F# is the .NET language’s premier functional language. The syntax can be more concise than C#, which can arguably reduce overall errors. Regardless, we should still be writing tests as all good programmers should. In this post, we’ll be walking through writing a
Calculator module, and writing some test assertions. When finished, we’ll have a
type, and a set of passing tests.
We first need to create a new F# project. In our case, since we’ll be purely writing tests, we can choose to start with a standard class library. We’ll be using .NET Core 3.1.
Next, let’s remove all the
.fs files found in the class library, and add a
Math.fs file. This file will have our
Calculator module with functions
module Math module Calculator = let add x y = x + y let subtract x y = x - y let multiply x y = x * y let divide x y = (decimal)x/(decimal)y
In F#, a module is a grouping mechanism for values, types, and functions.
Grouping code in modules helps keep related code together and helps avoid name conflicts in your program. –Microsoft
In our case, we are grouping out mathematical methods. Let’s start writing some tests!
The next step is to create a
Tests.fs file. It is essential that we order the new file underneath our
Math.fs file or else our library will not build.
We will need to reference the unit testing library if we haven’t already done so. In this example, we are using XUnit.
> dotnet add package xunit
Sharing libraries across languages is one of the most significant advantages of the .NET ecosystem. While XUnit is written primarily in C#, many F# authors use it to test their F# libraries.
Our next step is to import our
Math module. The top of our new file should look like the following. The namespace may vary based on what we chose at the beginning of this tutorial.
namespace Xharp open Xunit open Xunit.Abstractions open Math
We have pulled in references to our module, along with references to XUnit. Our next step will be to create a
Tests type. Types are different than modules. They can still group values, methods, and functions but more represent the .NET runtimes idea of an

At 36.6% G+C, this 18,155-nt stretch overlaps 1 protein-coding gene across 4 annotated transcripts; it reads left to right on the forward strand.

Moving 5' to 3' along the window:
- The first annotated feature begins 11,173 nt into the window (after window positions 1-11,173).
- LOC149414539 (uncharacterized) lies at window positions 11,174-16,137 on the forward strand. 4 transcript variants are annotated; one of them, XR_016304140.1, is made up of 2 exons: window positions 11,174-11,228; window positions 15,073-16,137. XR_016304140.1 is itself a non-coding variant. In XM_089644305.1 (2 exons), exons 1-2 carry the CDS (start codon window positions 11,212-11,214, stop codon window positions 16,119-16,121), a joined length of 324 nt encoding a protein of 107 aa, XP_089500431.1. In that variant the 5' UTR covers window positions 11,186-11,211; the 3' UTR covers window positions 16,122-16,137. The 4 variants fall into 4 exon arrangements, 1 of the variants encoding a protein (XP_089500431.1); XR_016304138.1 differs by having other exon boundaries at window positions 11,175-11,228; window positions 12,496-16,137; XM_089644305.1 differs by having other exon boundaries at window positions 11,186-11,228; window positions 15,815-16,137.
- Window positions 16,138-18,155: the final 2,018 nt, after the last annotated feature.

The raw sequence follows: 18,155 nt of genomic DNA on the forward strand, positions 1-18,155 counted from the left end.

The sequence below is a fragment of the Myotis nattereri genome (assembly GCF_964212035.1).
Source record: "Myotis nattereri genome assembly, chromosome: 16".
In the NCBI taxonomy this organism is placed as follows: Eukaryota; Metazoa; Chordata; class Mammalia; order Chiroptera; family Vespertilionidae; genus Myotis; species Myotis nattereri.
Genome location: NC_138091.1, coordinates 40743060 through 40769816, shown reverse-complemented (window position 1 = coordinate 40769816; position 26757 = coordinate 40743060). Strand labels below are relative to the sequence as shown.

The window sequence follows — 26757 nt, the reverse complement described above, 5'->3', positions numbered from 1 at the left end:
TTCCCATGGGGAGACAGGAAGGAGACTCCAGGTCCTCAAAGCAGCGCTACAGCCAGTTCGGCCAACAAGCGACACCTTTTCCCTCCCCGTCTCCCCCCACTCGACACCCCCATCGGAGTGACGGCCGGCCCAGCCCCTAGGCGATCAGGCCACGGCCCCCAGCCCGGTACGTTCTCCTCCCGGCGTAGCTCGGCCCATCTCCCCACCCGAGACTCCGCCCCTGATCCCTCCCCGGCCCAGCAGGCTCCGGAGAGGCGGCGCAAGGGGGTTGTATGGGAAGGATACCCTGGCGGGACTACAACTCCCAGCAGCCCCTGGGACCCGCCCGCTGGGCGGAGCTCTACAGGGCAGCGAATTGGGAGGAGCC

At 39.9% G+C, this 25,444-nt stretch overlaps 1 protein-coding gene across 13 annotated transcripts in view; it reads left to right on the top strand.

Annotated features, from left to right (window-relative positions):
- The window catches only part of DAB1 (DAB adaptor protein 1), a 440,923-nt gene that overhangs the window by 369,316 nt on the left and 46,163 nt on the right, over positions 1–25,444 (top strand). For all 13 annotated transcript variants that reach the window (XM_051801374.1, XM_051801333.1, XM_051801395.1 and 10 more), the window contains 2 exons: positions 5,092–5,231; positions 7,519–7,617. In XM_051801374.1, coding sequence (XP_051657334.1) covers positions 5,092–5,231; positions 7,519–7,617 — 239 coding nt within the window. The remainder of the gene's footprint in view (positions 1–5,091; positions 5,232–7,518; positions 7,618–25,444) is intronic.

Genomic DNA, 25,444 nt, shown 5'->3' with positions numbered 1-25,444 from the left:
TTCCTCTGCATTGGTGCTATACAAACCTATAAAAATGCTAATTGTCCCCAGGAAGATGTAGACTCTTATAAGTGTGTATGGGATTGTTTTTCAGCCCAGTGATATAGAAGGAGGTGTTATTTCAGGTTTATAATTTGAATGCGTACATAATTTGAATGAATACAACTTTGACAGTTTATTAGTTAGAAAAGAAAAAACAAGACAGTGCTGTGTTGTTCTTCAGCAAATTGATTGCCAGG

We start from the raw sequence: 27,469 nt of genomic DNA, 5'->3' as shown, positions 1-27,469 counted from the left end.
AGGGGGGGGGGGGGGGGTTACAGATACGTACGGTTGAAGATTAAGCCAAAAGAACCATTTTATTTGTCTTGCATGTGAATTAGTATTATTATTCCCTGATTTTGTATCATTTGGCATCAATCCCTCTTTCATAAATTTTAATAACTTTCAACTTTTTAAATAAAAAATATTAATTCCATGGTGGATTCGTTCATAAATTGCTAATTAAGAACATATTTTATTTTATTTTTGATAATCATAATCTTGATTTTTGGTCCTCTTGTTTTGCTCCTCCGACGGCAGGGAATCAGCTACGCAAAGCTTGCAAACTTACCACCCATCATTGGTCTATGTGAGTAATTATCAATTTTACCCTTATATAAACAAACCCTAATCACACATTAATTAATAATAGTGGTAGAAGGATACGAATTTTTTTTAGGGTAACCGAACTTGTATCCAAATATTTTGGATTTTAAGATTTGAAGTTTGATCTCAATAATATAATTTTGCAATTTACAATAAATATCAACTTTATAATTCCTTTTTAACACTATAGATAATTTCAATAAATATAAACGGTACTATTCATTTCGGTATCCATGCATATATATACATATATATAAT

The .NET Framework is the source of object types, interface types, delegate types, and others. You can define your own object types just as you can in any other .NET language. –Microsoft
Here is what the entire
Tests file looks like after creating our new type.
namespace Xharp open Xunit open Xunit.Abstractions open Math type Tests(output:ITestOutputHelper) = let write result = output.WriteLine (sprintf "The actual result was %O" result) [<Fact>] let add_5_to_3_should_be_8() = let result = Calculator.add 5 3 write result Assert.Equal(8, result) [<Fact>] let minus_3_from_5_should_be_2() = let result = Calculator.subtract 5 3 write result Assert.Equal(2, result) [<Fact>] let multiply_3_and_5_should_be_15() = let result = Calculator.multiply 3 5 write result Assert.Equal(15, result) [<Fact>] let divide_8_by_2_should_be_4() = let result = Calculator.divide 8 2 write result Assert.Equal((decimal)4, result)
So why did we choose a type instead of a module? In our case, we wanted to pass XUnits
ITestOutputHelper to our instance of running tests. An instance of the
ITestOutputHelper is created and passed into the constructor of our
Tests type, which allows us to write out the results to our test runner.
We also took the liberty of encapsulating the
ITestOutputHelper into a reuseable
let write result = output.WriteLine (sprintf "The actual result was %O" result)
When we run our tests, we can see that they all pass, and looking in our IDEs test runner output, we can see the runtime value.
All our tests pass because we get the expected value, but using
ITestOutputHelper can help up diagnose issues when we don’t have access to the debugger.
For bonus points, we can actually use a feature of F# that allows for string literal method names.
[<Fact>] let ``add 5 to 3 should be 8``() = let result = Calculator.add 5 3 write result Assert.Equal(8, result)
When we execute our test, the resulting output shows. Note the lack of underscores.
Xharp.Tests.add 5 to 3 should be 8 The actual result was 8
There we have it! A getting started guide to writing unit tests with XUnit and F#. As we can see, the conciseness of F# is aesthetically appealing and easy to use. We also have the advantage of leveraging the existing tools found in the .NET ecosystem.
I hope you found this post interesting, and please leave a comment below.